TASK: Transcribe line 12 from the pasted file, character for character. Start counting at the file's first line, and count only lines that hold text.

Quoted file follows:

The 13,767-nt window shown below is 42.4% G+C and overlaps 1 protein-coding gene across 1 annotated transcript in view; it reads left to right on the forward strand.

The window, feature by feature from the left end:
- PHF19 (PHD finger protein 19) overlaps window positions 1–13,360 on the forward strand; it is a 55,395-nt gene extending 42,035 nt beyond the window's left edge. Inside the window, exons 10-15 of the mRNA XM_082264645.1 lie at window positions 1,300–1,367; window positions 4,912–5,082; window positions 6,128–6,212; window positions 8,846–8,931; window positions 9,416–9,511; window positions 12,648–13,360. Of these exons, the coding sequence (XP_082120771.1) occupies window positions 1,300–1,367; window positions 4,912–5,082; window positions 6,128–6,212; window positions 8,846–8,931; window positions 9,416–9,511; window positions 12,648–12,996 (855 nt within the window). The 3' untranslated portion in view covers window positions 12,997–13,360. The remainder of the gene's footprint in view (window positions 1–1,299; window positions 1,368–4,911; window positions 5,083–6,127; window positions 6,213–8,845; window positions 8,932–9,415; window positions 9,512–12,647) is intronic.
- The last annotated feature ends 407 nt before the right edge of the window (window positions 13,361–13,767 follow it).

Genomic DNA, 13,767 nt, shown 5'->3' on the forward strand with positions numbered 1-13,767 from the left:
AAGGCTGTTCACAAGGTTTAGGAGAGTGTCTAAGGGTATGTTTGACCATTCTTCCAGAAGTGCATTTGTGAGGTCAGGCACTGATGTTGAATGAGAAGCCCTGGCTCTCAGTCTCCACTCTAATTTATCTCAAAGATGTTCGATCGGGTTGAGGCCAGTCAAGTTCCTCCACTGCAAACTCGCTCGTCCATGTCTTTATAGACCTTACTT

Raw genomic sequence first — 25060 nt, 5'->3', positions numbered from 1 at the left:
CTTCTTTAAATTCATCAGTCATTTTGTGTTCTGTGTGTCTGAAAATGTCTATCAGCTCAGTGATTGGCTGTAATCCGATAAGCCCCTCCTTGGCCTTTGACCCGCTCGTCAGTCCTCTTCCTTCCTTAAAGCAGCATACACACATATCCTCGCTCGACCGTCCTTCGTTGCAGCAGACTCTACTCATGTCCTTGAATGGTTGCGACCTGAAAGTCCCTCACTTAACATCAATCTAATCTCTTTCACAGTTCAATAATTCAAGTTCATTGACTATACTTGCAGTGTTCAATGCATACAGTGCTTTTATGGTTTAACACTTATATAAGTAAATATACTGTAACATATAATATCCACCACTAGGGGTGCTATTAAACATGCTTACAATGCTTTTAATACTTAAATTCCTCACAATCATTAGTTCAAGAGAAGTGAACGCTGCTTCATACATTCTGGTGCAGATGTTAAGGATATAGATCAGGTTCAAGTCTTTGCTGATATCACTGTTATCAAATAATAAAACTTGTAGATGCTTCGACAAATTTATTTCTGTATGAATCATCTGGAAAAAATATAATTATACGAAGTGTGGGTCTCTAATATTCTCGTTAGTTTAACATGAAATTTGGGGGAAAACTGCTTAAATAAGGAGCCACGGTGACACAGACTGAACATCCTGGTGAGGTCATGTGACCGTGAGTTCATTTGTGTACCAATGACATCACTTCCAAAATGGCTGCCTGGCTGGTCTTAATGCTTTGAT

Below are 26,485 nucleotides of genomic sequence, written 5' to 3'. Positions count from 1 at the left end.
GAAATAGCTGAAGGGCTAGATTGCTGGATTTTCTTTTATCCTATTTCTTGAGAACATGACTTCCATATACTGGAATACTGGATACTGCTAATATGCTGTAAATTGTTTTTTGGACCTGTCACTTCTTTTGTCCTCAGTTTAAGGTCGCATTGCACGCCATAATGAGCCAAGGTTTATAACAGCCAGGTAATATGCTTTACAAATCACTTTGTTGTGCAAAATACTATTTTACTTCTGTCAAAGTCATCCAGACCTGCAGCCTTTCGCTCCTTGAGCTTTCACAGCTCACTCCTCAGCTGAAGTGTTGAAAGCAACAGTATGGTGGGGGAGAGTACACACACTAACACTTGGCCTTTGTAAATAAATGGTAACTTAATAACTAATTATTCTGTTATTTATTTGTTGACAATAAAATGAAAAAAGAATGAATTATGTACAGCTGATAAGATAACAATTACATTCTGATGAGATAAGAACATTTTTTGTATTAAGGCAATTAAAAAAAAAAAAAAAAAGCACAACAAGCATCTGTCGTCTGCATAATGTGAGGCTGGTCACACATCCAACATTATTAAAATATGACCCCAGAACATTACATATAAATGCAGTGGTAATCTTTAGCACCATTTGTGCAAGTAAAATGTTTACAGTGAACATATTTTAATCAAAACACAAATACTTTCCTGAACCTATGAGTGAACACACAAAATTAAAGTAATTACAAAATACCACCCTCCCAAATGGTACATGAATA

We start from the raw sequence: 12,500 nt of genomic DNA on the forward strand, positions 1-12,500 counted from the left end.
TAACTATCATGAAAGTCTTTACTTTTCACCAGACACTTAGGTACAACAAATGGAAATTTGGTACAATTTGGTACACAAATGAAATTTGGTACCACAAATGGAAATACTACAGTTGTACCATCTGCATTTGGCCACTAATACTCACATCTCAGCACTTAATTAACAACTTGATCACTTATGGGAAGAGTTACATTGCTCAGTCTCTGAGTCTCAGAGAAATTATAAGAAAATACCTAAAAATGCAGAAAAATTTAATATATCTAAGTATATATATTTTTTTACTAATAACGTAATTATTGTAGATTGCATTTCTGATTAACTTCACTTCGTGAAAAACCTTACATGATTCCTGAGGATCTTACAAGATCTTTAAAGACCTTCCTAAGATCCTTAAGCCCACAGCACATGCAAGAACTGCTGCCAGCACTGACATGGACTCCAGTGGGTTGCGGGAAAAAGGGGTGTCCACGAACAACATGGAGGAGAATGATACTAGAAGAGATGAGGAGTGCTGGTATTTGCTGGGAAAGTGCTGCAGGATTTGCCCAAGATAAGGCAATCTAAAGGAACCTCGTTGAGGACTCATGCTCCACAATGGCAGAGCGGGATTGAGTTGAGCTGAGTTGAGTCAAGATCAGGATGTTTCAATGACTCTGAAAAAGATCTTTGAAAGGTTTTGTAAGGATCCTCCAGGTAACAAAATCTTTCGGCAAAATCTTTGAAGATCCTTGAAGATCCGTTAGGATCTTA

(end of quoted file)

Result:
TAACTATCATGAAAGTCTTTACTTTTCACCAGACACTTAGGTACAACAAATGGAAATTTGGTACAATTTGGTACACAAATGAAATTTGGTACCACAAATGGAAATACTACAGTTGTACCATCTGCATTTGGCCACTAATACTCACATCTCAGCACTTAATTAACAACTTGATCACTTATGGGAAGAGTTACATTGCTCAGTCTCTGAGTCTCAGAGAAATTATAAGAAAATACCTAAAAATGCAGAAAAATTTAATATATCTAAGTATATATATTTTTTTACTAATAACGTAATTATTGTAGATTGCATTTCTGATTAACTTCACTTCGTGAAAAACCTTACATGATTCCTGAGGATCTTACAAGATCTTTAAAGACCTTCCTAAGATCCTTAAGCCCACAGCACATGCAAGAACTGCTGCCAGCACTGACATGGACTCCAGTGGGTTGCGGGAAAAAGGGGTGTCCACGAACAACATGGAGGAGAATGATACTAGAAGAGATGAGGAGTGCTGGTATTTGCTGGGAAAGTGCTGCAGGATTTGCCCAAGATAAGGCAATCTAAAGGAACCTCGTTGAGGACTCATGCTCCACAATGGCAGAGCGGGATTGAGTTGAGCTGAGTTGAGTCAAGATCAGGATGTTTCAATGACTCTGAAAAAGATCTTTGAAAGGTTTTGTAAGGATCCTCCAGGTAACAAAATCTTTCGGCAAAATCTTTGAAGATCCTTGAAGATCCGTTAGGATCTTA